2. Next, right-click the AppImage file and choose Properties from the context menu.

Changing the attributes of the AppImage file Changing the attributes of the AppImage file

3. Click the Permissions tab in the Properties window, check the Allow running file as program box, and then click the exit (X) button to dismiss.

Creating an executable AppImage file Creating an executable AppImage file

4. To execute the program, double-click on the AppImage file.

Open the terminal and type the command below if you prefer the command line to the GUI for making a file executable. In Linux, the chmod command is used to modify the mode of a file. The following command assumes the AppImage file is located in the /Downloads folder.

/Downloads/Atom-0-Build7.2.glibc2.17-x86 64.AppImage chmod a+x

Related:A Windows Guy in A Linux World – User & File Permissions

Because AppImage packages differ from standard Linux software, the standard update procedure may not apply. If the program has been updated, you’ll need to wait for the AppImage package to be released.

Ubuntu AppImage Management

So you’ve downloaded and installed the AppImage program. However, keep in mind that the program you downloaded is in the Downloads folder, which may soon get congested. What if you no longer need the software?

Changing the AppImage’s Location

You may relocate your AppImage files to a different directory if you wish to arrange them so they don’t get buried in a pile of other files. Changing the AppImage file’s location has no effect on anything else on the system or the software’s usefulness since you did not install it.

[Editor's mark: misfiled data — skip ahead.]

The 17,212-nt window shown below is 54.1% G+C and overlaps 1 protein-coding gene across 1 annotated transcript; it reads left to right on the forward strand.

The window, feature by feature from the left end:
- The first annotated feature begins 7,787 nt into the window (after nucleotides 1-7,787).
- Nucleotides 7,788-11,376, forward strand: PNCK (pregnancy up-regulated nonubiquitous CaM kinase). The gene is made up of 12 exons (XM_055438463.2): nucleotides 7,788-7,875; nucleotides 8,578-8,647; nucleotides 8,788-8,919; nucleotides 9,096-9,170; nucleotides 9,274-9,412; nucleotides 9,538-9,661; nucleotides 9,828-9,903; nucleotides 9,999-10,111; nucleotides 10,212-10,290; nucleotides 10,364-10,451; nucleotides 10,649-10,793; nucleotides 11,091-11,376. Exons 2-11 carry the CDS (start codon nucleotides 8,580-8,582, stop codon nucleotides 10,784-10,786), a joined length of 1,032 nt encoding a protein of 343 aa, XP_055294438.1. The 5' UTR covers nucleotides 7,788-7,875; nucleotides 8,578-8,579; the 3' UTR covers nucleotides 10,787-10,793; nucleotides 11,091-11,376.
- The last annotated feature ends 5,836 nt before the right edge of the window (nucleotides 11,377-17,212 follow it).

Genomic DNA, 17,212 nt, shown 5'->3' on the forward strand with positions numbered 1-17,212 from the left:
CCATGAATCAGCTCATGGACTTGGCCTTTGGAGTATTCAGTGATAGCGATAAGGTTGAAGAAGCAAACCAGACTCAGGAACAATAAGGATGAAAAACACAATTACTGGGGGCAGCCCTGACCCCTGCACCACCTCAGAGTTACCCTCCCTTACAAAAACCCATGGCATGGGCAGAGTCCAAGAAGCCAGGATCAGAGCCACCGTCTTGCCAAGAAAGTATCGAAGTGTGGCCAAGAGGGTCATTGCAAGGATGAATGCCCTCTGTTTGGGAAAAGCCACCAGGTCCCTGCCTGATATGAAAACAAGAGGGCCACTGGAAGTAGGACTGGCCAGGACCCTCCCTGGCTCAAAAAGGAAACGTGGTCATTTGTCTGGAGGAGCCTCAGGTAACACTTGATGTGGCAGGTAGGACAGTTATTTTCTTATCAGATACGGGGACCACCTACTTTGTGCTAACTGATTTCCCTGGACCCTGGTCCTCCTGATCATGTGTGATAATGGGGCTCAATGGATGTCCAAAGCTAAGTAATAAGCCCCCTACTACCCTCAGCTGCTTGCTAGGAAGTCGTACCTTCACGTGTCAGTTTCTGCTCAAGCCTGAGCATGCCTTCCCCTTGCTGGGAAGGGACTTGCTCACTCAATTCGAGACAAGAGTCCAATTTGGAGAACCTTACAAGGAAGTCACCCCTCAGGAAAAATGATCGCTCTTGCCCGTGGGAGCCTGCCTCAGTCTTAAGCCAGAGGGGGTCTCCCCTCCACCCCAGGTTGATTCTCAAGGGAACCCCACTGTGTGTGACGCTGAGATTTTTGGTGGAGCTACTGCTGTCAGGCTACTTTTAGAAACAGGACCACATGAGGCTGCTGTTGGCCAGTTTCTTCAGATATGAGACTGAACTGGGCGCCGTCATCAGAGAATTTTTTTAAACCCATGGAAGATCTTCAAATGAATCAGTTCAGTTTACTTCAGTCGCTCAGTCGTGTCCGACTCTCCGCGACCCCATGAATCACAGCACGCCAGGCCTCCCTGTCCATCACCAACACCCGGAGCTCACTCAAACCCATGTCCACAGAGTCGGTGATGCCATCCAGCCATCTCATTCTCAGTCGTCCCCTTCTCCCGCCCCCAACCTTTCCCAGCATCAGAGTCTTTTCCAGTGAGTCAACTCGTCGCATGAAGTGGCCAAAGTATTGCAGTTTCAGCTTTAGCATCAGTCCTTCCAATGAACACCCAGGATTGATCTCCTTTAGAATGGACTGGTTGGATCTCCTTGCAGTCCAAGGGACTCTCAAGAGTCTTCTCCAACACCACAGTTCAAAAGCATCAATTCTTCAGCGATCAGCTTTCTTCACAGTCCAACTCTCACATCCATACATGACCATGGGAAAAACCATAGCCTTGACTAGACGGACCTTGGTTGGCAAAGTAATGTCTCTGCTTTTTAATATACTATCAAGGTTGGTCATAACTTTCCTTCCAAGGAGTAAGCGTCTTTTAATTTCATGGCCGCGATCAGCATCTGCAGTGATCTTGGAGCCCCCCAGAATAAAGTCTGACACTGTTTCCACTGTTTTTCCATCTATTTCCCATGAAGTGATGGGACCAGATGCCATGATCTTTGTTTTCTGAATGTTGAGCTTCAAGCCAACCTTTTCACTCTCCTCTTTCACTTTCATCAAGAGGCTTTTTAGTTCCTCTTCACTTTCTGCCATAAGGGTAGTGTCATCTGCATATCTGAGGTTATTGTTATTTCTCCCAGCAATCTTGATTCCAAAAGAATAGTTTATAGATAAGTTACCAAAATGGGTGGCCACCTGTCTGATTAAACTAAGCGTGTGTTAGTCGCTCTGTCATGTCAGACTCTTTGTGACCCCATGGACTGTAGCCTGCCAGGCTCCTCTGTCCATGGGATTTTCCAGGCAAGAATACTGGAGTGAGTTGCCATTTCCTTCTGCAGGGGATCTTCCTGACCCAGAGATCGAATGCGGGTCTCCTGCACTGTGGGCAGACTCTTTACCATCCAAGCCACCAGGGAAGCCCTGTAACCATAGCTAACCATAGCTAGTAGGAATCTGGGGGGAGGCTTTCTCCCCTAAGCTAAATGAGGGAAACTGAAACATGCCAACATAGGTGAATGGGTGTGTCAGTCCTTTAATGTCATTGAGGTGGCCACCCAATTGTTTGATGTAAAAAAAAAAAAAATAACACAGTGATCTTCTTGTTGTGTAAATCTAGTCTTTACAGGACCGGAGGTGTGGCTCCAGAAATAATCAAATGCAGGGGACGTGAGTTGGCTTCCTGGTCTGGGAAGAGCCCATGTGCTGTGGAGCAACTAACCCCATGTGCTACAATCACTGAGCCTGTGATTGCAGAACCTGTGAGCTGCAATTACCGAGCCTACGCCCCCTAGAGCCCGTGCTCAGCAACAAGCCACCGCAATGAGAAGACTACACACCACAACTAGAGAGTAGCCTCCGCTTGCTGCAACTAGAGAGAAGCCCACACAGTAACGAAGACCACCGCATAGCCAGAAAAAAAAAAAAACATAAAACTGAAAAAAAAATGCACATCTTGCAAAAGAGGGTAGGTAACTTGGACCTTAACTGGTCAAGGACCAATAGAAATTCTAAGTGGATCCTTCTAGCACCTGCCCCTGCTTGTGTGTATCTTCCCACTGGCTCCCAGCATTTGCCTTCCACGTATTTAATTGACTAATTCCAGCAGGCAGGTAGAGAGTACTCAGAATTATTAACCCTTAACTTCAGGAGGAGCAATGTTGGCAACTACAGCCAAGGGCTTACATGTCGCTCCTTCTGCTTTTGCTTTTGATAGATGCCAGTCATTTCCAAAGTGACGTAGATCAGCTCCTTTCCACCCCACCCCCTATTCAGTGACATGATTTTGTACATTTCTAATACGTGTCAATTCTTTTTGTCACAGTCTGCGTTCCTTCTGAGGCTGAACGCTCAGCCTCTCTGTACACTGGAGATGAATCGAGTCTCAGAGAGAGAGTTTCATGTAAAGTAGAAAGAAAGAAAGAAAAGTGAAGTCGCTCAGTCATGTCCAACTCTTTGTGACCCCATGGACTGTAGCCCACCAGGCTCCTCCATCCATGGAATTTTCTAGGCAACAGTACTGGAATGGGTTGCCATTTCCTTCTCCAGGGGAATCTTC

Move the Atom AppImage file from the Downloads folder, for example, to a subdirectory in your home folder called /.local/bin/. However, you are free to relocate the file to any place where you have access.

1. If you haven’t already, open a terminal window.

2. In the terminal, use the mv command. This command copies the AppImage file from /Downloads to /.local/bin while keeping the filename the same.

# mv /Downloads/Atom-0-Build7.2.glibc2.17-x86 64.AppImage /.local/bin # Move the AppImage file from /Downloads to /.local/bin # List the contents of the ls /.local/bin directory. /.local/bin ls

Changing the AppImage file's location Changing the AppImage file’s location

3. Finally, use the ln command to establish a symbolic link to the AppImage file on your Desktop. If you don’t want to keep accessing the AppImage file every time you want to execute it, skip this step.

ls -s is the syntax. [Application Image File] [Name of Shortcut] ln -s /Desktop/Atom-0-Build7.2.glibc2.17-x86 64.AppImage /.local/bin/Atom-0-Build7.2.glibc2.17-x86 64.AppImage

On the Desktop, create a shortcut to the AppImage file. On the Desktop, create a shortcut to the AppImage file.

You may design a Desktop Launcher instead if you like unique icons for your AppImage shortcuts.

Delete the AppImage

When you no longer need a piece of software, you must normally use an uninstall command to remove it from your Linux machine. However, this is not the case with AppImage.

Delete an AppImage in the same way you would any other file. Locate the AppImage program you wish to get rid of, then right-click the AppImage file and choose Move to Trash.

AppImage package deletion AppImage package deletion

Finally, erase any shortcuts or Desktop launchers you made.

Your Step-by-Step Guide to Managing Directories and Files in Linux

Conclusion

AppImage enables you to execute applications without having to worry about missing dependencies on your Linux PC. Because AppImages are portable, moving them from one machine to another is simple. You simply need to copy and transfer AppImage files to a USB flash drive.

AppImage on Ubuntu provides ease to your Linux experience, but it also comes with hazards. Always be cautious about where you download AppImage formatted apps and only utilize reliable sources.

Have you tried Snapd in Ubuntu or flatpak instead of AppImage? If so, which do you believe is the most effective? You should also try the AppImageLauncher, which allows AppImage to be launched from the desktop on Ubuntu.

The “appimage download” is a command-line tool that allows users to create and manage software packages using the AppImage format. It is an open source project.